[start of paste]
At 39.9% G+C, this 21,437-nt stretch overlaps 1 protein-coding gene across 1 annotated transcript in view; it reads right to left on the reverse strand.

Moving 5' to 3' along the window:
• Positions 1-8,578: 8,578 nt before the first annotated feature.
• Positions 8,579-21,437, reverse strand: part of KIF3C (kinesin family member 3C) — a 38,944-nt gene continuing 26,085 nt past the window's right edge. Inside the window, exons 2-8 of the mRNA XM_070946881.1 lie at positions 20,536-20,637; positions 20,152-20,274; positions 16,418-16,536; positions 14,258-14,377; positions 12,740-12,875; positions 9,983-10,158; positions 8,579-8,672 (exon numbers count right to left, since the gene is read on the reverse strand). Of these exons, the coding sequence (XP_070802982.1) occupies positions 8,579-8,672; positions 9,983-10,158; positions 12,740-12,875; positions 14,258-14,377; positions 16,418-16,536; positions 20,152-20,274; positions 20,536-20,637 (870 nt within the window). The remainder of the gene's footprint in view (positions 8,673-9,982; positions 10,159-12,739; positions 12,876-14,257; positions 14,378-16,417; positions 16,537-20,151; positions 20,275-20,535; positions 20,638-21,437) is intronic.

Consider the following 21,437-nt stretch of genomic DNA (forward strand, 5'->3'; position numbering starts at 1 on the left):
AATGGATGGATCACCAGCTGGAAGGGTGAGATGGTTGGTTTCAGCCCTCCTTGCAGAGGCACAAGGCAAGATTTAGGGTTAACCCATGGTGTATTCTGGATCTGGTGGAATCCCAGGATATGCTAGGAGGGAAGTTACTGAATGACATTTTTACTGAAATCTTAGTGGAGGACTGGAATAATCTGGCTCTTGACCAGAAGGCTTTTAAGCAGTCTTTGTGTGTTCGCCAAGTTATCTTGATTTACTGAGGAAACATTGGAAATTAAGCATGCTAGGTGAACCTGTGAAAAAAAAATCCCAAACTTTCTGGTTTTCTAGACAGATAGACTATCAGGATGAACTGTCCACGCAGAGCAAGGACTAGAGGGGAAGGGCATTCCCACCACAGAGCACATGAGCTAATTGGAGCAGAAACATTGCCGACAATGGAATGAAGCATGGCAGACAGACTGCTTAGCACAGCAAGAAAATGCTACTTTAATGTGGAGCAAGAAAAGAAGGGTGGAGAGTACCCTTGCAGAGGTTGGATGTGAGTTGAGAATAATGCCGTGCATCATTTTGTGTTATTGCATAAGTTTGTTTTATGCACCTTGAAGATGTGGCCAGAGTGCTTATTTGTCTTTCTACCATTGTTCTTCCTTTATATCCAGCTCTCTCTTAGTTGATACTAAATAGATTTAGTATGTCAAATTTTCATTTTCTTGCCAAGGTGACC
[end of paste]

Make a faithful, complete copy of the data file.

At 39.9% G+C, this 21,437-nt stretch overlaps 1 protein-coding gene across 1 annotated transcript in view; it reads right to left on the reverse strand.

Moving 5' to 3' along the window:
• Positions 1-8,578: 8,578 nt before the first annotated feature.
• Positions 8,579-21,437, reverse strand: part of KIF3C (kinesin family member 3C) — a 38,944-nt gene continuing 26,085 nt past the window's right edge. Inside the window, exons 2-8 of the mRNA XM_070946881.1 lie at positions 20,536-20,637; positions 20,152-20,274; positions 16,418-16,536; positions 14,258-14,377; positions 12,740-12,875; positions 9,983-10,158; positions 8,579-8,672 (exon numbers count right to left, since the gene is read on the reverse strand). Of these exons, the coding sequence (XP_070802982.1) occupies positions 8,579-8,672; positions 9,983-10,158; positions 12,740-12,875; positions 14,258-14,377; positions 16,418-16,536; positions 20,152-20,274; positions 20,536-20,637 (870 nt within the window). The remainder of the gene's footprint in view (positions 8,673-9,982; positions 10,159-12,739; positions 12,876-14,257; positions 14,378-16,417; positions 16,537-20,151; positions 20,275-20,535; positions 20,638-21,437) is intronic.

Consider the following 21,437-nt stretch of genomic DNA (forward strand, 5'->3'; position numbering starts at 1 on the left):
AATGGATGGATCACCAGCTGGAAGGGTGAGATGGTTGGTTTCAGCCCTCCTTGCAGAGGCACAAGGCAAGATTTAGGGTTAACCCATGGTGTATTCTGGATCTGGTGGAATCCCAGGATATGCTAGGAGGGAAGTTACTGAATGACATTTTTACTGAAATCTTAGTGGAGGACTGGAATAATCTGGCTCTTGACCAGAAGGCTTTTAAGCAGTCTTTGTGTGTTCGCCAAGTTATCTTGATTTACTGAGGAAACATTGGAAATTAAGCATGCTAGGTGAACCTGTGAAAAAAAAATCCCAAACTTTCTGGTTTTCTAGACAGATAGACTATCAGGATGAACTGTCCACGCAGAGCAAGGACTAGAGGGGAAGGGCATTCCCACCACAGAGCACATGAGCTAATTGGAGCAGAAACATTGCCGACAATGGAATGAAGCATGGCAGACAGACTGCTTAGCACAGCAAGAAAATGCTACTTTAATGTGGAGCAAGAAAAGAAGGGTGGAGAGTACCCTTGCAGAGGTTGGATGTGAGTTGAGAATAATGCCGTGCATCATTTTGTGTTATTGCATAAGTTTGTTTTATGCACCTTGAAGATGTGGCCAGAGTGCTTATTTGTCTTTCTACCATTGTTCTTCCTTTATATCCAGCTCTCTCTTAGTTGATACTAAATAGATTTAGTATGTCAAATTTTCATTTTCTTGCCAAGGTGACC